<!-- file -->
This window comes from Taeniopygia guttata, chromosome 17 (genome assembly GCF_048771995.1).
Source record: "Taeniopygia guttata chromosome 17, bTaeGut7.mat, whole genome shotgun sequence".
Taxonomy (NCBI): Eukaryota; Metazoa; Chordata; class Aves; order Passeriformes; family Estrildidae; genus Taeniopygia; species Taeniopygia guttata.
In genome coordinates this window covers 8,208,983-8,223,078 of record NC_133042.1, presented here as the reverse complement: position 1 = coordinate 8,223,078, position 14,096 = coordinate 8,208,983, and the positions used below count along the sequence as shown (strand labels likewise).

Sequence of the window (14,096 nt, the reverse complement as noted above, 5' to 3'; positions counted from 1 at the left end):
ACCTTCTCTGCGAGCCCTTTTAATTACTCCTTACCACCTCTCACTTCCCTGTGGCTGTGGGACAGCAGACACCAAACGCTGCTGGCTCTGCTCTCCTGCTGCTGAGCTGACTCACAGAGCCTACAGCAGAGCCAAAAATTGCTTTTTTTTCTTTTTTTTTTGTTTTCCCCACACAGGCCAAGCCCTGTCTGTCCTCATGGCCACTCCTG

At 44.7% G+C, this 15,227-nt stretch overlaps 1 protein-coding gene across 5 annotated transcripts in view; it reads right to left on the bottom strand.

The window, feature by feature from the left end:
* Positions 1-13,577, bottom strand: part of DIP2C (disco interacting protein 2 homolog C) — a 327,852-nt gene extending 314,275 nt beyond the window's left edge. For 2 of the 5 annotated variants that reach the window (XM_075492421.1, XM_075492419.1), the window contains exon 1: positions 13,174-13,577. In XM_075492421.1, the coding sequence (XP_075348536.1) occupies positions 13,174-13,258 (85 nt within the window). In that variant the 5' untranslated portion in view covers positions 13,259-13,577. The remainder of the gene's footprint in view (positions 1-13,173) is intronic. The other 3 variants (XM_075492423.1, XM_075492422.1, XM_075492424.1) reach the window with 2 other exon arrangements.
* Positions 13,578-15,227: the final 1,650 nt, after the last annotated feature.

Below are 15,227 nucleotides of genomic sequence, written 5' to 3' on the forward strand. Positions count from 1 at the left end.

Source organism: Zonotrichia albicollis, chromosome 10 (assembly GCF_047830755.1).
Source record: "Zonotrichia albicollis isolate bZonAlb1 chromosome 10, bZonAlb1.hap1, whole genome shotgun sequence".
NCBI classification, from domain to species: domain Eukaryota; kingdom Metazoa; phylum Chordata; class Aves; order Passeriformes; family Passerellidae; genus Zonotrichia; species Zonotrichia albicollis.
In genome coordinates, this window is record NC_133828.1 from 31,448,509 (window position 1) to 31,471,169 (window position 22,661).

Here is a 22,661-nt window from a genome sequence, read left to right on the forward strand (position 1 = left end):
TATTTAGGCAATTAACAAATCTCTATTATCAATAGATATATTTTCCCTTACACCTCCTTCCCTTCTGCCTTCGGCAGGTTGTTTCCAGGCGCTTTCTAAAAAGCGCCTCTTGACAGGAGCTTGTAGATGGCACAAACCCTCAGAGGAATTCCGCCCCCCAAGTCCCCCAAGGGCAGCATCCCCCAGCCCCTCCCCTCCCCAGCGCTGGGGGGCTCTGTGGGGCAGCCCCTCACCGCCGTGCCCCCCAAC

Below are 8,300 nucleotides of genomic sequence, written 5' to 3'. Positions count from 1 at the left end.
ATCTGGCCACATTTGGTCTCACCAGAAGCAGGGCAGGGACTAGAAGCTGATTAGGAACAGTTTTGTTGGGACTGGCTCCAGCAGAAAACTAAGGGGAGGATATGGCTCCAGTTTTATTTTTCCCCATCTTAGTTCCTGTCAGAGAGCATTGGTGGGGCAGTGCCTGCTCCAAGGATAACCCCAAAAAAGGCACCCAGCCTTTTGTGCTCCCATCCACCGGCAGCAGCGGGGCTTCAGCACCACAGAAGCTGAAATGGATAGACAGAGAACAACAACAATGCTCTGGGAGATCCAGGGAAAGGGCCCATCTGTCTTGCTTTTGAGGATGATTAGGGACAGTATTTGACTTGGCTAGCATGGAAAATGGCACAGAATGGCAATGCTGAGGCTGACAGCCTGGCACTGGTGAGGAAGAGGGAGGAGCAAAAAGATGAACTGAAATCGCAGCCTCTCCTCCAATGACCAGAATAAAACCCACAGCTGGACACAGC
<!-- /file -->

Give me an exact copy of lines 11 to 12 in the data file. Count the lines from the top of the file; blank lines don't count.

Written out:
Below are 15,227 nucleotides of genomic sequence, written 5' to 3' on the forward strand. Positions count from 1 at the left end.

Source organism: Zonotrichia albicollis, chromosome 10 (assembly GCF_047830755.1).